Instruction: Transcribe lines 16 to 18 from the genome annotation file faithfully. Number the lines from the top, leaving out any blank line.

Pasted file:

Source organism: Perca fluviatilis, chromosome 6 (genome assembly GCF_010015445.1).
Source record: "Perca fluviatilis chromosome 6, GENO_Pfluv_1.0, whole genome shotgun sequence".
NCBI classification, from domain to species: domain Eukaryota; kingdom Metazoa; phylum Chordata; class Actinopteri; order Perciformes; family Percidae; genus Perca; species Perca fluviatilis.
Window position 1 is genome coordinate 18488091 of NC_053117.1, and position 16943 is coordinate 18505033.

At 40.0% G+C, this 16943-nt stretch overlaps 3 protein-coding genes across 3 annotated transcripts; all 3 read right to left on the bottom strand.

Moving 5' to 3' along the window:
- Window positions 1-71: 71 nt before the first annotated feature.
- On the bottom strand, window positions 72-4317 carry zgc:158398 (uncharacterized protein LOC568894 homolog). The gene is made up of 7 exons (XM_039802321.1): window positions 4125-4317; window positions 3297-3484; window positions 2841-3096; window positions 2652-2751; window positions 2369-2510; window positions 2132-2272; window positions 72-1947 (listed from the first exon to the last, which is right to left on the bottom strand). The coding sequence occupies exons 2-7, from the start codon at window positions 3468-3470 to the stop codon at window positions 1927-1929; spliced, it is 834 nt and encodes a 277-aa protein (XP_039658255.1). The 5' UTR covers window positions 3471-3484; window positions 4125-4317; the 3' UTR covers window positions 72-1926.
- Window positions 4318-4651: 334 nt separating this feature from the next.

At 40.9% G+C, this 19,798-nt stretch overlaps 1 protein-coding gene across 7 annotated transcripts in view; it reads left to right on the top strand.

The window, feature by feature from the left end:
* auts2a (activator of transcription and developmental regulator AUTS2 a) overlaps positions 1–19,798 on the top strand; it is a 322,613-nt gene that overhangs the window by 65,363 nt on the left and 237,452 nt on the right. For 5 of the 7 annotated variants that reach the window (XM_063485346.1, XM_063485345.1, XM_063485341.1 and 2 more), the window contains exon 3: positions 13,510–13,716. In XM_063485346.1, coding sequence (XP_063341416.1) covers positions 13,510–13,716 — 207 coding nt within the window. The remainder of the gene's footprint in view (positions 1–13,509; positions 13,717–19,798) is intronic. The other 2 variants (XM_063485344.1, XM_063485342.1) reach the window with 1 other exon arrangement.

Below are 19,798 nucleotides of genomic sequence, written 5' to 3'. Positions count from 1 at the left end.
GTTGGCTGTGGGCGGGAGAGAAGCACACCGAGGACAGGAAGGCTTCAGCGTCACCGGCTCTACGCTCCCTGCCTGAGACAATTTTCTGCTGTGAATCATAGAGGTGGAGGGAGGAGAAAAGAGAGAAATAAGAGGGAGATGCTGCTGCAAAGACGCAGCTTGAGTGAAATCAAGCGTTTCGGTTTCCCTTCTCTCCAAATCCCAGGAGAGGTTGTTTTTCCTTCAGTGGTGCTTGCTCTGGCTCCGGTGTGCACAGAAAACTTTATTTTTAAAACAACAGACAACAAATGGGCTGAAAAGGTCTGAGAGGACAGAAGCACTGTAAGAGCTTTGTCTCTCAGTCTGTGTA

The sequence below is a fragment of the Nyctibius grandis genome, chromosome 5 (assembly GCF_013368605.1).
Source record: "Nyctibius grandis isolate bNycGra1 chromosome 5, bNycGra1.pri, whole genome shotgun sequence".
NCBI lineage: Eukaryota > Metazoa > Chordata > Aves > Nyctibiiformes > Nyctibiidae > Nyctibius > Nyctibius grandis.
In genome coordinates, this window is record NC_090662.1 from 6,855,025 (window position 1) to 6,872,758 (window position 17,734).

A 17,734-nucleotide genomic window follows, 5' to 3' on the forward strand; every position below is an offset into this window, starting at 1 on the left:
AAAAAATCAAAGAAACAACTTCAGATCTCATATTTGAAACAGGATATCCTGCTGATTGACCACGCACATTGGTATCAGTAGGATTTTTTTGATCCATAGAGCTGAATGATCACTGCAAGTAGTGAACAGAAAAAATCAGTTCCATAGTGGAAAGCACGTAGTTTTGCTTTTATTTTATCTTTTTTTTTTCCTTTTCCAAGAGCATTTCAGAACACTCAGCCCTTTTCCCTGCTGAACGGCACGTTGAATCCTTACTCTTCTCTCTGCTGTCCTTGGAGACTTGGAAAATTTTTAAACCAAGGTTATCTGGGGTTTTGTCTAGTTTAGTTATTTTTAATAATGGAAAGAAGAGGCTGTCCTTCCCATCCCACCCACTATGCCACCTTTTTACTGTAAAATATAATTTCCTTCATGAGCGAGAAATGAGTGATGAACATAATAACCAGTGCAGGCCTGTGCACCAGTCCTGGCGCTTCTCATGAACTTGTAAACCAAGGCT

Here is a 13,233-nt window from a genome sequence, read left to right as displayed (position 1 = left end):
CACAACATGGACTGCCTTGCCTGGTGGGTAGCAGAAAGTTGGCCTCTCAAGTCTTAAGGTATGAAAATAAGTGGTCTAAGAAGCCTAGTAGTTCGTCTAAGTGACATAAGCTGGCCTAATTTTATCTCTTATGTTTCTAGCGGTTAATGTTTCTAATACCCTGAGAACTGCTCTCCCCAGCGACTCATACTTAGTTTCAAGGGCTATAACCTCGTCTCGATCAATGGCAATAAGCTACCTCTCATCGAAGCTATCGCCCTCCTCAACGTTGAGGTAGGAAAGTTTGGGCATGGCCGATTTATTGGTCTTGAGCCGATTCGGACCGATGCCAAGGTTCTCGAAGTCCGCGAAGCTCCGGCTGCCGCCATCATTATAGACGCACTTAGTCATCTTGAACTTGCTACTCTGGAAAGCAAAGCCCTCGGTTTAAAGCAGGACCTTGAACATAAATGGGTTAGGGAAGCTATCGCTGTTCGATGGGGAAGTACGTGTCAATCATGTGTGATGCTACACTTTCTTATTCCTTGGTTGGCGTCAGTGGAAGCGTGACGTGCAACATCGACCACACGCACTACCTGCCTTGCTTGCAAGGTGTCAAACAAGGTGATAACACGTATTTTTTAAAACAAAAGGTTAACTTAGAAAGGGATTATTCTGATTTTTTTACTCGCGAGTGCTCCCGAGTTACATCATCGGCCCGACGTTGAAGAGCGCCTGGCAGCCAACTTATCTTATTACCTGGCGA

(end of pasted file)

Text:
Source record: "Nyctibius grandis isolate bNycGra1 chromosome 5, bNycGra1.pri, whole genome shotgun sequence".
NCBI lineage: Eukaryota > Metazoa > Chordata > Aves > Nyctibiiformes > Nyctibiidae > Nyctibius > Nyctibius grandis.
In genome coordinates, this window is record NC_090662.1 from 6,855,025 (window position 1) to 6,872,758 (window position 17,734).